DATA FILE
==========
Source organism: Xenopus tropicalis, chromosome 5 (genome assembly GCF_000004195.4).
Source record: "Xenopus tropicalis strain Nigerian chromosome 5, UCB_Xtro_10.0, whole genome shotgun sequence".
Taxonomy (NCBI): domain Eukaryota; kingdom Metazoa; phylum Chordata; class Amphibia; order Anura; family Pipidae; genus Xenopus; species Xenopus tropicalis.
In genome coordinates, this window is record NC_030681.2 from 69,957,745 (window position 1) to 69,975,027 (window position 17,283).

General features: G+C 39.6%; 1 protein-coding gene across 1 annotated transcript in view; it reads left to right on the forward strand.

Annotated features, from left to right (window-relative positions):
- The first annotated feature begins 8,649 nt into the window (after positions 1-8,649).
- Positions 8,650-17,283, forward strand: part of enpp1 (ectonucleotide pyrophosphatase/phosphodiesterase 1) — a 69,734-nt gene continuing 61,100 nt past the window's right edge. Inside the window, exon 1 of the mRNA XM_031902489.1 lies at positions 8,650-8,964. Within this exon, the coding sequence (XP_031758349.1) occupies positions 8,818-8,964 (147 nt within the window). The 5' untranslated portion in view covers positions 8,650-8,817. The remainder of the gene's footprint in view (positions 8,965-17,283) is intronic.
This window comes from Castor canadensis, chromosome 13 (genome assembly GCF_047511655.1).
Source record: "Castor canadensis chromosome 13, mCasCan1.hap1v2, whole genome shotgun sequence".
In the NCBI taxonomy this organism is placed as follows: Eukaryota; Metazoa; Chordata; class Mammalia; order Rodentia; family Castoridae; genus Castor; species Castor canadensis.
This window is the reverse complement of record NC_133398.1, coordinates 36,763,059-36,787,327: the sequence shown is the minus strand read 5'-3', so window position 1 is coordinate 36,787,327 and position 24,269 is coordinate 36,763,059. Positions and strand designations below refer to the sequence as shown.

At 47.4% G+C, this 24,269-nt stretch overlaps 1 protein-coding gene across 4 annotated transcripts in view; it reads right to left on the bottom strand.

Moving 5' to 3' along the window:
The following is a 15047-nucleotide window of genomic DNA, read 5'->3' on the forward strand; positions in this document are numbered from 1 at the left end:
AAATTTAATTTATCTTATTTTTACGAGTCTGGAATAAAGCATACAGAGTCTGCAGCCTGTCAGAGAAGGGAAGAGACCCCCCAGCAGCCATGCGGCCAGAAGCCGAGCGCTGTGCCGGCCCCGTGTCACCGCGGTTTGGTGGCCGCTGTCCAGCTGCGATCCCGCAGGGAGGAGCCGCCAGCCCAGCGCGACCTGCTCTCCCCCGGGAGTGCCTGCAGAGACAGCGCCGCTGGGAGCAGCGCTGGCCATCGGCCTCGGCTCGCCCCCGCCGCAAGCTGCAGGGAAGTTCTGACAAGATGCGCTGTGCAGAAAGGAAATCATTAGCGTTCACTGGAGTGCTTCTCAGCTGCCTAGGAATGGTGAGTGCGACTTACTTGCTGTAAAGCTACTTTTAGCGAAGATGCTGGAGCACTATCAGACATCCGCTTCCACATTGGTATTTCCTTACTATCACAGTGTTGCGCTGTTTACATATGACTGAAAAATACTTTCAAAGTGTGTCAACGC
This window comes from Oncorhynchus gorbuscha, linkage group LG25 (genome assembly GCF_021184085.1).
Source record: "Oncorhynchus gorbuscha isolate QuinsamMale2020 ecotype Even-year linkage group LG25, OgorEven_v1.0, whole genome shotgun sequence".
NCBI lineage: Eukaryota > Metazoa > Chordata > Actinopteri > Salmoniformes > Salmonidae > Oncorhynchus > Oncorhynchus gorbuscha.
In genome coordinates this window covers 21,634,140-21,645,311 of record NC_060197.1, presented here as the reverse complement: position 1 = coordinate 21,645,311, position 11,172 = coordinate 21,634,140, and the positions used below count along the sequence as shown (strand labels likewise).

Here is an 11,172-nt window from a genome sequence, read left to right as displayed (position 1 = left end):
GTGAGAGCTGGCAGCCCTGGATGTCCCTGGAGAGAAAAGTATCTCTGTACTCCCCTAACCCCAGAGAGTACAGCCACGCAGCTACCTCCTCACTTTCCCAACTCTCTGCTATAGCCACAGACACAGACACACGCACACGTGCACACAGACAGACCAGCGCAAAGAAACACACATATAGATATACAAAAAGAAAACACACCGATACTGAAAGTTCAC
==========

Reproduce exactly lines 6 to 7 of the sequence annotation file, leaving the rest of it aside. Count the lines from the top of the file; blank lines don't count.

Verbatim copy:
Annotated features, from left to right (window-relative positions):
- The first annotated feature begins 8,649 nt into the window (after positions 1-8,649).